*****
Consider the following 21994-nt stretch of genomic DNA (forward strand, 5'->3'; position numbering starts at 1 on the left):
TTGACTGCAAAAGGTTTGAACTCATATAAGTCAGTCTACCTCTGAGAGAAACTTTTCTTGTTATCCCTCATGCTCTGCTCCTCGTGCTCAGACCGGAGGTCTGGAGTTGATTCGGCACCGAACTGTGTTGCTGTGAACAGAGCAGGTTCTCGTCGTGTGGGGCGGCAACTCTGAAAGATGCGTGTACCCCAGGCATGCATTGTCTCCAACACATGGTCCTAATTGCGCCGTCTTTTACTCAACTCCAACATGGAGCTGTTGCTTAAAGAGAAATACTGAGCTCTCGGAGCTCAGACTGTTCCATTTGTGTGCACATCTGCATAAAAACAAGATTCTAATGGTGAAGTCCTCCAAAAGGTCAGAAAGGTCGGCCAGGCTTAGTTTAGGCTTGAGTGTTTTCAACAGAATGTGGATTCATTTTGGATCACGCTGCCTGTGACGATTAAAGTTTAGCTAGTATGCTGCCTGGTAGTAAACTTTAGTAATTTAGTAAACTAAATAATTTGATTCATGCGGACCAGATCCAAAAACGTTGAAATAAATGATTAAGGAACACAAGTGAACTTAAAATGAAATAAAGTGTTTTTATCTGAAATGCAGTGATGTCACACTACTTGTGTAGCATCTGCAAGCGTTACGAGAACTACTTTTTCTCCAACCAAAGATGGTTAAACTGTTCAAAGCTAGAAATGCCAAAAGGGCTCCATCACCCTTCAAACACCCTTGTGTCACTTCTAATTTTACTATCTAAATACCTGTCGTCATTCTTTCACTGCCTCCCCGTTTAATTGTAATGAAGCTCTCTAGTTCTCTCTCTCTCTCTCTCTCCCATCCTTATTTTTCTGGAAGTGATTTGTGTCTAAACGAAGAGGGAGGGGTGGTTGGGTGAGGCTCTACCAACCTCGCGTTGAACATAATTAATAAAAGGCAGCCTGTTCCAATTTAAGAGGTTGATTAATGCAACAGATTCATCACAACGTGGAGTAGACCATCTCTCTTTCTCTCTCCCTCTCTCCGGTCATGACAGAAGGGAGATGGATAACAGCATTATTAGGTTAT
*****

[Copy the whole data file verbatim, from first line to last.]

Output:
Consider the following 21994-nt stretch of genomic DNA (forward strand, 5'->3'; position numbering starts at 1 on the left):
TTGACTGCAAAAGGTTTGAACTCATATAAGTCAGTCTACCTCTGAGAGAAACTTTTCTTGTTATCCCTCATGCTCTGCTCCTCGTGCTCAGACCGGAGGTCTGGAGTTGATTCGGCACCGAACTGTGTTGCTGTGAACAGAGCAGGTTCTCGTCGTGTGGGGCGGCAACTCTGAAAGATGCGTGTACCCCAGGCATGCATTGTCTCCAACACATGGTCCTAATTGCGCCGTCTTTTACTCAACTCCAACATGGAGCTGTTGCTTAAAGAGAAATACTGAGCTCTCGGAGCTCAGACTGTTCCATTTGTGTGCACATCTGCATAAAAACAAGATTCTAATGGTGAAGTCCTCCAAAAGGTCAGAAAGGTCGGCCAGGCTTAGTTTAGGCTTGAGTGTTTTCAACAGAATGTGGATTCATTTTGGATCACGCTGCCTGTGACGATTAAAGTTTAGCTAGTATGCTGCCTGGTAGTAAACTTTAGTAATTTAGTAAACTAAATAATTTGATTCATGCGGACCAGATCCAAAAACGTTGAAATAAATGATTAAGGAACACAAGTGAACTTAAAATGAAATAAAGTGTTTTTATCTGAAATGCAGTGATGTCACACTACTTGTGTAGCATCTGCAAGCGTTACGAGAACTACTTTTTCTCCAACCAAAGATGGTTAAACTGTTCAAAGCTAGAAATGCCAAAAGGGCTCCATCACCCTTCAAACACCCTTGTGTCACTTCTAATTTTACTATCTAAATACCTGTCGTCATTCTTTCACTGCCTCCCCGTTTAATTGTAATGAAGCTCTCTAGTTCTCTCTCTCTCTCTCTCTCCCATCCTTATTTTTCTGGAAGTGATTTGTGTCTAAACGAAGAGGGAGGGGTGGTTGGGTGAGGCTCTACCAACCTCGCGTTGAACATAATTAATAAAAGGCAGCCTGTTCCAATTTAAGAGGTTGATTAATGCAACAGATTCATCACAACGTGGAGTAGACCATCTCTCTTTCTCTCTCCCTCTCTCCGGTCATGACAGAAGGGAGATGGATAACAGCATTATTAGGTTAT